The Corner

Religion

Americans Don’t Have to Ask Government for Permission to Practice Their Faith

Rep. Chris Stewart, (R., Utah), before the House Intelligence Committee on Capitol Hill in Washington, D.C., Nov. 19, 2019. (Jacquelyn Martin/Reuters Pool)

Laws protecting religious liberty are superfluous. Sometimes they’re worse.

That includes legislation unveiled Friday by Utah representative Chris Stewart (R.), which, according to The Hill, protects “LGBTQ+ individuals from discrimination while allowing religious exemptions for organizations to act on their beliefs.”

The very construction of that sentence grates against reason. A bill whose goal is to protect LGBTQ+ individuals that also offers exemptions to religious institutions has it completely backwards. Religious Americans aren’t obligated to ask for state exemptions to practice their faith any more than journalists are obligated to ask for state exemptions to practice free speech.

Stewart argues that his legislation is a way to “bridge the gap” between “outlawing discrimination and allowing protected religious freedoms.” That’s not a gap that needs bridging. We don’t pass laws “bridging the gap” between the Fifth Amendment and how we prosecute criminality. Religious liberty is a right protected under the Constitution, anti-discrimination laws are predominately passed by state legislatures, and the courts exist to work out any conflicts between the two.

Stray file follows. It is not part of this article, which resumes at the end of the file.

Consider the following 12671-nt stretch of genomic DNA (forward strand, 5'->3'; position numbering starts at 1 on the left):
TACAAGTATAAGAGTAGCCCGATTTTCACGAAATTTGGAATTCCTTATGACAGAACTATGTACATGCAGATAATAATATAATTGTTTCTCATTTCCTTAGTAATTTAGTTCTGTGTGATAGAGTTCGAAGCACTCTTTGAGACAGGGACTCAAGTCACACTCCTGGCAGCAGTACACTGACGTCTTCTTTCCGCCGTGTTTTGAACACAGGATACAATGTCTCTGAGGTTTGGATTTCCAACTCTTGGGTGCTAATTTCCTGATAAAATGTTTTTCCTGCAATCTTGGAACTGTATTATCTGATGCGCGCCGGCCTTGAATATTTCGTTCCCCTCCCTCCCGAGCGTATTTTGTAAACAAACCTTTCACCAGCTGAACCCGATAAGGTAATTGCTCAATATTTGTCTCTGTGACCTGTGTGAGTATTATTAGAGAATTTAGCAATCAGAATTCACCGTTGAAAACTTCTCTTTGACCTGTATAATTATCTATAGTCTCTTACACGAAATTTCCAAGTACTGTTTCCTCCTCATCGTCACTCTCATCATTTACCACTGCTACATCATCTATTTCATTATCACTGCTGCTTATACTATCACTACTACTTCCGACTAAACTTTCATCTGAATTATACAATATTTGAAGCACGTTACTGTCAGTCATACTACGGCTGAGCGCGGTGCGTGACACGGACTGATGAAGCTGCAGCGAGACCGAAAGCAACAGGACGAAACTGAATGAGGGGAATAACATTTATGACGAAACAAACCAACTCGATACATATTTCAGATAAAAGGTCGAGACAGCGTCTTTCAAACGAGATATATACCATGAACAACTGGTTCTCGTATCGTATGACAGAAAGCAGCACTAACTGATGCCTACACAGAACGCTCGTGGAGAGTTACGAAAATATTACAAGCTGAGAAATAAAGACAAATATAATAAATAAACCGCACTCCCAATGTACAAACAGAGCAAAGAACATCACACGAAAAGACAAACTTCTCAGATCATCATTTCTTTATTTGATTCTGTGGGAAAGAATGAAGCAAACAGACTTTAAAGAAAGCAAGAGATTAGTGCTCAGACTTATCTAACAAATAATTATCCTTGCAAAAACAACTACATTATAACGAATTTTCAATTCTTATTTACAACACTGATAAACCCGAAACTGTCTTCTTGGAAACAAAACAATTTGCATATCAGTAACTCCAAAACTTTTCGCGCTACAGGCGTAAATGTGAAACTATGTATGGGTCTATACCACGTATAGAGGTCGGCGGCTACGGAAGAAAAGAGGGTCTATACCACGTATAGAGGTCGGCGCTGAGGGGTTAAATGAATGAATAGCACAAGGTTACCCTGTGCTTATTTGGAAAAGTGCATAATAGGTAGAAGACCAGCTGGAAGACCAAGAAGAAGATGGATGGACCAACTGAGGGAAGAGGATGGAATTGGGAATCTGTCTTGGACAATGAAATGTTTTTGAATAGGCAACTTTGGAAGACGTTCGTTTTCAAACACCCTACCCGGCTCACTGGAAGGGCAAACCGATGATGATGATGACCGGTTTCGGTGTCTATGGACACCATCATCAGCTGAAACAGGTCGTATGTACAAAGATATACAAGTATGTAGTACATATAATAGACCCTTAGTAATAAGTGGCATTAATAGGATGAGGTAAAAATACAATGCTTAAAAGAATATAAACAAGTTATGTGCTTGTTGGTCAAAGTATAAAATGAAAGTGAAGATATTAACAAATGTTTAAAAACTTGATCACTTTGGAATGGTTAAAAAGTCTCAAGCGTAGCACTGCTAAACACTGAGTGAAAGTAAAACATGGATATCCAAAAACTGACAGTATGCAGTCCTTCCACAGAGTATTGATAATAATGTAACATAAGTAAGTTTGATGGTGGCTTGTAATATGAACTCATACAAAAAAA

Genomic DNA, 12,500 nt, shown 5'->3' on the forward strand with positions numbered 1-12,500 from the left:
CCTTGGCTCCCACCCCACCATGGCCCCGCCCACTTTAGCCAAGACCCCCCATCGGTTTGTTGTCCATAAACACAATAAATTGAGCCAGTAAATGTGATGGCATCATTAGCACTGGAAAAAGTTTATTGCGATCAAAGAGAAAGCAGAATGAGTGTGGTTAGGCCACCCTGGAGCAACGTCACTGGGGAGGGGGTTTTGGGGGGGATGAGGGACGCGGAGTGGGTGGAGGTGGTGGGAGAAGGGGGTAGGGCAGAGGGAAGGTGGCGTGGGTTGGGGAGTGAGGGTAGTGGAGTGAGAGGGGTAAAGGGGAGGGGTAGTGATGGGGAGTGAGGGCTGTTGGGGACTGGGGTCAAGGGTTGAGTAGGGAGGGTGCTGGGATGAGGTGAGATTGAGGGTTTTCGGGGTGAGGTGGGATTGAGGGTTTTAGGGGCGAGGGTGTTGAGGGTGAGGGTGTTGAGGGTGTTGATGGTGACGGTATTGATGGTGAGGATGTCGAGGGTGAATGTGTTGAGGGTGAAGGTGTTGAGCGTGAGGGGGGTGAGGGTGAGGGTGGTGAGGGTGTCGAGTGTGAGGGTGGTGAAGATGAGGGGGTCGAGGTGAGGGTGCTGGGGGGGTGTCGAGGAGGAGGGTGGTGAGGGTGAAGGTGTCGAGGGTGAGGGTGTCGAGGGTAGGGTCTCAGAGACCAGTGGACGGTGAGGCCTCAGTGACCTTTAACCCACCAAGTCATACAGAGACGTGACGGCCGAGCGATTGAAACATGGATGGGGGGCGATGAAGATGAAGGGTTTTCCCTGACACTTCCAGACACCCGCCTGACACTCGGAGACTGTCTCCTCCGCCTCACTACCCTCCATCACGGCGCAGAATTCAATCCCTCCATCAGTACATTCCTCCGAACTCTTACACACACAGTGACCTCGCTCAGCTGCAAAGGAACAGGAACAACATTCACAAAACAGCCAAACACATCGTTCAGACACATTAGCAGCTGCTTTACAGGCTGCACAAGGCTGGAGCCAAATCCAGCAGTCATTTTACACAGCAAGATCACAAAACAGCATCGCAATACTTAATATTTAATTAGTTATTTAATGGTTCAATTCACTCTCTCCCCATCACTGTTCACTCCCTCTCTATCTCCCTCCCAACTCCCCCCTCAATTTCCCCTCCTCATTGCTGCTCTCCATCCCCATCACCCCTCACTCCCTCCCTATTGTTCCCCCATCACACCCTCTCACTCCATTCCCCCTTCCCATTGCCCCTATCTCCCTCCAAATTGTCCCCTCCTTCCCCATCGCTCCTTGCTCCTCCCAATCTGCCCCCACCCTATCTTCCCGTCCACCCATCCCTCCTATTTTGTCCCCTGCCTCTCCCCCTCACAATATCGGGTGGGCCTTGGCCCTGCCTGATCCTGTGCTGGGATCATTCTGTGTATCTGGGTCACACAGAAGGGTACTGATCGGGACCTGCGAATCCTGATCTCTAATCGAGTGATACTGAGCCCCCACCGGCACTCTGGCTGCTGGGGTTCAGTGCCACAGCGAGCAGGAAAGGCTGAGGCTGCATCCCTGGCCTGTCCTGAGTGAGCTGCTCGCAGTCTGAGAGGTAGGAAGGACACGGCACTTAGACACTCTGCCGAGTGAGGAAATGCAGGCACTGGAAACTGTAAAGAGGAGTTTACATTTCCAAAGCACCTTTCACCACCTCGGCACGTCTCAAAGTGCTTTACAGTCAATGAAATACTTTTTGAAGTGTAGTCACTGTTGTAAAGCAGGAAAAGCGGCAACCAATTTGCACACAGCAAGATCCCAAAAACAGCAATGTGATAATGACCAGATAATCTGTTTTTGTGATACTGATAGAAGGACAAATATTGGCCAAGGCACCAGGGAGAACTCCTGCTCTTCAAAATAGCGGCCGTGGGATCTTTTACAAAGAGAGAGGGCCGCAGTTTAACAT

If anything, religious institutions most need protection from lawmakers. It’s the state, after all, that wants to compel Catholics to perform abortions. It’s the state that wants to coerce business owners to participate in gay weddings. It’s the state that wants to force nuns to buy abortifacients.

If religious Americans are going to negotiate over legislation to preserve rights, they’re going to lose. The plus sign in “LGBTQ+” promises an open-ended procession of new aggrieved groups pleading for special protections, while those of orthodox faiths, shrinking in number, will be left to beg for absolution from politicians beholden to the majority.

Probably in an attempt to refresh its image, the Mormon Church is an advocate of the Stewart bill — which, admittedly, is more a PR effort than anything else. Utah also recently banned “conversion therapy” quackery for minors. (Though, it did not ban abusive reassignment surgery and hormone treatment for minors, and nor did any other state. This is another sign of the asymmetry of the debate. Politicians fear the LGBTQ+ activist far more than their bishop. And Orthodox Christians have little reason to trust that such people will protect religious liberty.)

I also once believed that RFRA laws were vital in protecting rights. But they, like all other laws, are easily hijacked, whittled away, and misused. Worse, such laws tend to create the impression that Americans have some obligation to ask their politicians for permission. They do not.

David Harsanyi is a senior writer for National Review and the author of First Freedom: A Ride through America’s Enduring History with the Gun

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